Meet the Community
Our Founder Fr. Michael Sawyer
I was born and raised in Rhinelander, Wisconsin. Following my graduation from Rhinelander High School in 1943, I entered the Armed Forces at age 18. I was shipped to England, and on June 8th, I crossed over the channel and landed on the beach in Normandy as a replacement unit. I joined the 9th Infantry Division. I was wounded twice as the army pushed through France and again as we crossed the river into Germany.
While attending the University of Wisconsin after the war, I was touched by God’s grace and began to discern what God might be asking of me. After visiting the Benedictine Abbey at Benet Lake, Wisconsin, I decided that was where God wanted me to be. I entered in 1948 and made first vows in January, 1950. As a Brother, I was in charge of the dairy cattle, raising chickens, and other roles in the monastery. I was sent to El Salvador and then to Costa Rica as a missionary where I built a vocational agriculture school. After five years, I returned to Benet Lake and served in administrative and maintenance roles. In 1969, I was sent with three other monks from Benet Lake to the monastery in Pecos, New Mexico to share the charismatic renewal with the community. In 1974, I was ordained a priest by the Archbishop of Santa Fe. In addition to serving in administrative roles, I offered retreats, parish missions, spiritual direction retreats, counseling, and teaching. I also served as the Archdiocesan liaison to the Archbishop for the charismatic renewal. In September 1983, I came to Hawaii to found the Benedictine Monastery, later named Mary Spouse of the Holy Spirit. In 1985, I was asked to be the spiritual director of the newly formed Basic Christian Community of Hawaii where I served until my retirement.
Sr. Mary Jo McEnany
At the age of 7, I received the Sacrament of Confirmation. From that time on I gradually became aware of a love for Jesus in the Blessed Sacrament and the Mass became a life-giving participation in the Church and in the Catholic faith through grade school and high school. With encouragement from teachers to attend daily Mass, I was able to grow in love of Jesus present through the liturgy and the scriptures. This allowed the Lord’s call to become more dominant in my life. At the age of 17, one year after high school, my parents gave their permission to enter religious life. I have loved ministering in the Church through teaching, counseling, and praying for people wounded in their early years and throughout their lives. Not being worthy of such a vocation in the Church, I am ever grateful for the gift of being called each day to pray for the world and its peoples.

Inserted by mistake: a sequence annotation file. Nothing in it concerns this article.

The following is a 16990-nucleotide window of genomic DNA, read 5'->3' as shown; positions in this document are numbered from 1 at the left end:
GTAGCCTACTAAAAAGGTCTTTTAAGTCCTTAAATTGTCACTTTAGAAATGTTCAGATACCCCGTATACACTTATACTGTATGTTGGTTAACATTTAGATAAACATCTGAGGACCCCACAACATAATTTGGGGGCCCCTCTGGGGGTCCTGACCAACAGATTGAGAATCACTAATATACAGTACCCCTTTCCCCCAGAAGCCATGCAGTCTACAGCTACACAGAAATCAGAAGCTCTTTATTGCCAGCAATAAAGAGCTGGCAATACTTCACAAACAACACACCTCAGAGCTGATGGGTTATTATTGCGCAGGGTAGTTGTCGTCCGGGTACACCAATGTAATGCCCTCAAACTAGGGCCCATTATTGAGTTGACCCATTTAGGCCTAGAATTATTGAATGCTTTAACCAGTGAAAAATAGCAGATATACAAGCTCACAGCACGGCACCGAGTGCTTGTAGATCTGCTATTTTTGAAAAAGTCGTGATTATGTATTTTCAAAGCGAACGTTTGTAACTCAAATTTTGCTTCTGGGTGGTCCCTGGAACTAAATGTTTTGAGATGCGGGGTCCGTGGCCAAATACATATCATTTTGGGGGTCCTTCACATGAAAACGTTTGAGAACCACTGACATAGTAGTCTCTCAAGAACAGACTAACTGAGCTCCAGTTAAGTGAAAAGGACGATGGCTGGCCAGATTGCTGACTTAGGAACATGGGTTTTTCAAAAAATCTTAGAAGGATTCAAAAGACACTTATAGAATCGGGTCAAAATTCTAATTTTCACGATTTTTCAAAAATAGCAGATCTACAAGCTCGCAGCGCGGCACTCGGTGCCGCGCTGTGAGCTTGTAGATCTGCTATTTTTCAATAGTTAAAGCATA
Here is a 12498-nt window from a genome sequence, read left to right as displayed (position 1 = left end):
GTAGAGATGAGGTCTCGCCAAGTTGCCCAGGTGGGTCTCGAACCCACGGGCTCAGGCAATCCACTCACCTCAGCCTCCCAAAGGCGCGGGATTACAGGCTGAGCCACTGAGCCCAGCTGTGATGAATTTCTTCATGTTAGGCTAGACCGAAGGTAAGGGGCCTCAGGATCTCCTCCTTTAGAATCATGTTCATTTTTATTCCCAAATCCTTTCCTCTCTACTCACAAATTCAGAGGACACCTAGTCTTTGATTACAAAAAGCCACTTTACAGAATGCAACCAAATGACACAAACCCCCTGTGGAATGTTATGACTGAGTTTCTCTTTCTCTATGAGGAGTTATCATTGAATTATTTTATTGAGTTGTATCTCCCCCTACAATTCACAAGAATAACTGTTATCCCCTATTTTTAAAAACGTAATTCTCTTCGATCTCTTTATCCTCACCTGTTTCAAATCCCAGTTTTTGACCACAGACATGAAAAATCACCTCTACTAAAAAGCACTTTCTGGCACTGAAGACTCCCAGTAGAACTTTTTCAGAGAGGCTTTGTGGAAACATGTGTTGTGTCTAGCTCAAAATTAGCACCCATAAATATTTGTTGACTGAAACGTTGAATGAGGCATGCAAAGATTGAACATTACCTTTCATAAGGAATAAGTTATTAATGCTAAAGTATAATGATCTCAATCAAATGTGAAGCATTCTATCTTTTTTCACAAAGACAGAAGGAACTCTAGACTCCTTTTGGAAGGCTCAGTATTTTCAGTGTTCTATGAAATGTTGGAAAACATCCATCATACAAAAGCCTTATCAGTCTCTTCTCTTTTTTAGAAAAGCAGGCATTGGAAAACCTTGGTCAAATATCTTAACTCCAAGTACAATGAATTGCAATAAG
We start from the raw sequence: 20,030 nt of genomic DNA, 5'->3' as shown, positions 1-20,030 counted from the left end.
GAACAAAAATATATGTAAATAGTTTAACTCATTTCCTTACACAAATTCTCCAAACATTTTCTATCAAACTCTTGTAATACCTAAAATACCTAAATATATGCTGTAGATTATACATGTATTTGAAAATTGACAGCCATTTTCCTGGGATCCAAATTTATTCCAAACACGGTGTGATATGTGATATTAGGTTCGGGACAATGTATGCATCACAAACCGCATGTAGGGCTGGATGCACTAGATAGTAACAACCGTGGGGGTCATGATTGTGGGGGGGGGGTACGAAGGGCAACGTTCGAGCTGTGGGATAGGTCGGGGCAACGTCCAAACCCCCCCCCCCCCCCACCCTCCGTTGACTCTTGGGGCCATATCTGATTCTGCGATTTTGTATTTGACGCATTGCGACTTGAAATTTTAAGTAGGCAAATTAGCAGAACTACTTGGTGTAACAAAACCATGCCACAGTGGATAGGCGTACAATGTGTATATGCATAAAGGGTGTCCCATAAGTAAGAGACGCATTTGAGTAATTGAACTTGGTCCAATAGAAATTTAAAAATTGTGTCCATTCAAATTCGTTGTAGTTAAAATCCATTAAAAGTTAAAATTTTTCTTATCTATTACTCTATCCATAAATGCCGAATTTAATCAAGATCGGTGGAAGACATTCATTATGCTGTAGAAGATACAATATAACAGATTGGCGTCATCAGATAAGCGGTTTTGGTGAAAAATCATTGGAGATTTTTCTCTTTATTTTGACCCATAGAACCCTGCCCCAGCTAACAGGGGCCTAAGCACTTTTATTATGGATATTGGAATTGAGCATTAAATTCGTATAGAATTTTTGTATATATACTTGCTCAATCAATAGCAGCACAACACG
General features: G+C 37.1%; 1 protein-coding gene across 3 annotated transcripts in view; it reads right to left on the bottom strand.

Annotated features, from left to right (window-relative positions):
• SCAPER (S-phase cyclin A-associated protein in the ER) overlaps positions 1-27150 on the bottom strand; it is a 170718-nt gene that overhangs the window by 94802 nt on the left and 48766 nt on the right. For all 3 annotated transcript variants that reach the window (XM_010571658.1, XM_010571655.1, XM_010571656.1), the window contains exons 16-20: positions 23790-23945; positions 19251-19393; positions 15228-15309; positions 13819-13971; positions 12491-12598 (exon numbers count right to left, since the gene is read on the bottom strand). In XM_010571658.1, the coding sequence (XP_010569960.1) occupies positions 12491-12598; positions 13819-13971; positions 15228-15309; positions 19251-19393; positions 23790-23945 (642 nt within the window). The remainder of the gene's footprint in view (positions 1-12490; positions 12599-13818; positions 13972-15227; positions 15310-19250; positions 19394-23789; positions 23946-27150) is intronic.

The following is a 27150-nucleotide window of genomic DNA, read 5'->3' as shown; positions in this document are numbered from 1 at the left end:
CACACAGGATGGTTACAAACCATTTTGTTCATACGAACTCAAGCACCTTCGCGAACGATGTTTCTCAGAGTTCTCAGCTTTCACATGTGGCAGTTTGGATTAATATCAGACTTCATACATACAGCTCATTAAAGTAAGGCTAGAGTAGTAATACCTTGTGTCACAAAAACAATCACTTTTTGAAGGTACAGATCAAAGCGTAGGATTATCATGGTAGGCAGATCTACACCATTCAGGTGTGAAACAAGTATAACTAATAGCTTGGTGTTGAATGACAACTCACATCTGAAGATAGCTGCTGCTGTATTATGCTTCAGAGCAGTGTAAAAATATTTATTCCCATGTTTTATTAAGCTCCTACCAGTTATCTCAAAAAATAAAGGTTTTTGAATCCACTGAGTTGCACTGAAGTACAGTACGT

Sr. Geralyn Spaulding
The first idea of a vocation to religious life occurred in college. I was attending daily Mass and meeting with a small group of friends (both men and women) afterwards. We had such a dynamic sharing of our experience of God, I thought maybe the Lord wasn’t calling me to marriage, but to community life. My vocation came from many seeds of faith. I was blessed to grow up in a Catholic family. I also received 12 years of Catholic education, and I had a sister in the convent and a brother in the seminary. The Catholic charismatic renewal was generating prayer groups which I was a part of in college and afterward. The Abbot from the monastery I later joined had been a keynote speaker for our Catholic Charismatic Conference. The parish I was attending in Texas had links to the Pecos Benedictine Monastery. Our pastor had attended their School for Charismatic Spiritual Directors and many parishioners had been on retreat there. When I asked, while fasting and praying for God‘s guidance, whether I should join or not, he said that it was both “important“ and “necessary” to do so. That personal experience of God in a community of men and women animated by the Holy Spirit in healing love is still a dynamic reality, even 38 years later.
Sr. Celeste Cabral "CC"
I am one of the few ‘local girls’ who has dedicated her life to Christ as a religious sister. I entered religious life in the year 2000 and took final vows in 2007. I grew up in Kailua, Oahu and am a 1979 graduate of Kalaheo High School. I attended the University of Hawaii at Manoa where I played on the Rainbow Wahine basketball team and volleyball team. I am also a former Continental Airlines flight attendant.